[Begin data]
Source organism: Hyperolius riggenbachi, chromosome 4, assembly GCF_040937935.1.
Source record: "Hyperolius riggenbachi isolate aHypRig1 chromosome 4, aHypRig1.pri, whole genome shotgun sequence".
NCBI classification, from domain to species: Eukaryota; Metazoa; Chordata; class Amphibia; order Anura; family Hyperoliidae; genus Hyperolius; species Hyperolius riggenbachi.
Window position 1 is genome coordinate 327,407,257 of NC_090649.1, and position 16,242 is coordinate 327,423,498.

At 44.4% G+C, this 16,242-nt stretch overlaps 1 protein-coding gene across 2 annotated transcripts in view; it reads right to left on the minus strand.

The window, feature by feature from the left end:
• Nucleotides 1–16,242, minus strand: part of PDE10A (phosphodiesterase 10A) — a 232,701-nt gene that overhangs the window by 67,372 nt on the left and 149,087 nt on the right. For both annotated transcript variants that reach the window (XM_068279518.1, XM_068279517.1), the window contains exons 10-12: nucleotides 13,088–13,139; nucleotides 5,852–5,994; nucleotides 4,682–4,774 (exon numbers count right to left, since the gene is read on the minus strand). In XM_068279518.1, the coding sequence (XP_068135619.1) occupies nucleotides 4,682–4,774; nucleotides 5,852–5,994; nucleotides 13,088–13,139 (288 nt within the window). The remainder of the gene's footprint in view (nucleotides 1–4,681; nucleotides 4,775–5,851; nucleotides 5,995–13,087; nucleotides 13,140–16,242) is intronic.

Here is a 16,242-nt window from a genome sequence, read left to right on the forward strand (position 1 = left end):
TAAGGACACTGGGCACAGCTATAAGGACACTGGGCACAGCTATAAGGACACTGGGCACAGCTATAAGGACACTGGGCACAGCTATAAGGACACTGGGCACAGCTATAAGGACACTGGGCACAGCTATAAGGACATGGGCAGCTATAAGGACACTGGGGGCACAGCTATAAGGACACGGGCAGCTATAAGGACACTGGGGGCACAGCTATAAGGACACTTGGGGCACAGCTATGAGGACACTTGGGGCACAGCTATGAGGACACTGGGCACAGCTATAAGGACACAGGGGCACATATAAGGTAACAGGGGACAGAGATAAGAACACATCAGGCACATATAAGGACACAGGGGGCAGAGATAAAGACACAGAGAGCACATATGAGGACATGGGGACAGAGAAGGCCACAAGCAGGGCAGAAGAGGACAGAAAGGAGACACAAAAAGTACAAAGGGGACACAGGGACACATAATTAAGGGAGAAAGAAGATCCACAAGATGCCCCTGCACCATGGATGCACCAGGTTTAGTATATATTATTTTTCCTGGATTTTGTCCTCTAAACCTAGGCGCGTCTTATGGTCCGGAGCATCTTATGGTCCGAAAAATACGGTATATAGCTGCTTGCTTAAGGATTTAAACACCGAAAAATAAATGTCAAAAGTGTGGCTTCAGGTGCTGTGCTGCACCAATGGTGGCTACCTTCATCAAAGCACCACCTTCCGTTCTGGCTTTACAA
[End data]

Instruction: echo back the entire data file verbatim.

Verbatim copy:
Source organism: Hyperolius riggenbachi, chromosome 4, assembly GCF_040937935.1.
Source record: "Hyperolius riggenbachi isolate aHypRig1 chromosome 4, aHypRig1.pri, whole genome shotgun sequence".
NCBI classification, from domain to species: Eukaryota; Metazoa; Chordata; class Amphibia; order Anura; family Hyperoliidae; genus Hyperolius; species Hyperolius riggenbachi.
Window position 1 is genome coordinate 327,407,257 of NC_090649.1, and position 16,242 is coordinate 327,423,498.

At 44.4% G+C, this 16,242-nt stretch overlaps 1 protein-coding gene across 2 annotated transcripts in view; it reads right to left on the minus strand.

The window, feature by feature from the left end:
• Nucleotides 1–16,242, minus strand: part of PDE10A (phosphodiesterase 10A) — a 232,701-nt gene that overhangs the window by 67,372 nt on the left and 149,087 nt on the right. For both annotated transcript variants that reach the window (XM_068279518.1, XM_068279517.1), the window contains exons 10-12: nucleotides 13,088–13,139; nucleotides 5,852–5,994; nucleotides 4,682–4,774 (exon numbers count right to left, since the gene is read on the minus strand). In XM_068279518.1, the coding sequence (XP_068135619.1) occupies nucleotides 4,682–4,774; nucleotides 5,852–5,994; nucleotides 13,088–13,139 (288 nt within the window). The remainder of the gene's footprint in view (nucleotides 1–4,681; nucleotides 4,775–5,851; nucleotides 5,995–13,087; nucleotides 13,140–16,242) is intronic.

Here is a 16,242-nt window from a genome sequence, read left to right on the forward strand (position 1 = left end):
TAAGGACACTGGGCACAGCTATAAGGACACTGGGCACAGCTATAAGGACACTGGGCACAGCTATAAGGACACTGGGCACAGCTATAAGGACACTGGGCACAGCTATAAGGACACTGGGCACAGCTATAAGGACATGGGCAGCTATAAGGACACTGGGGGCACAGCTATAAGGACACGGGCAGCTATAAGGACACTGGGGGCACAGCTATAAGGACACTTGGGGCACAGCTATGAGGACACTTGGGGCACAGCTATGAGGACACTGGGCACAGCTATAAGGACACAGGGGCACATATAAGGTAACAGGGGACAGAGATAAGAACACATCAGGCACATATAAGGACACAGGGGGCAGAGATAAAGACACAGAGAGCACATATGAGGACATGGGGACAGAGAAGGCCACAAGCAGGGCAGAAGAGGACAGAAAGGAGACACAAAAAGTACAAAGGGGACACAGGGACACATAATTAAGGGAGAAAGAAGATCCACAAGATGCCCCTGCACCATGGATGCACCAGGTTTAGTATATATTATTTTTCCTGGATTTTGTCCTCTAAACCTAGGCGCGTCTTATGGTCCGGAGCATCTTATGGTCCGAAAAATACGGTATATAGCTGCTTGCTTAAGGATTTAAACACCGAAAAATAAATGTCAAAAGTGTGGCTTCAGGTGCTGTGCTGCACCAATGGTGGCTACCTTCATCAAAGCACCACCTTCCGTTCTGGCTTTACAA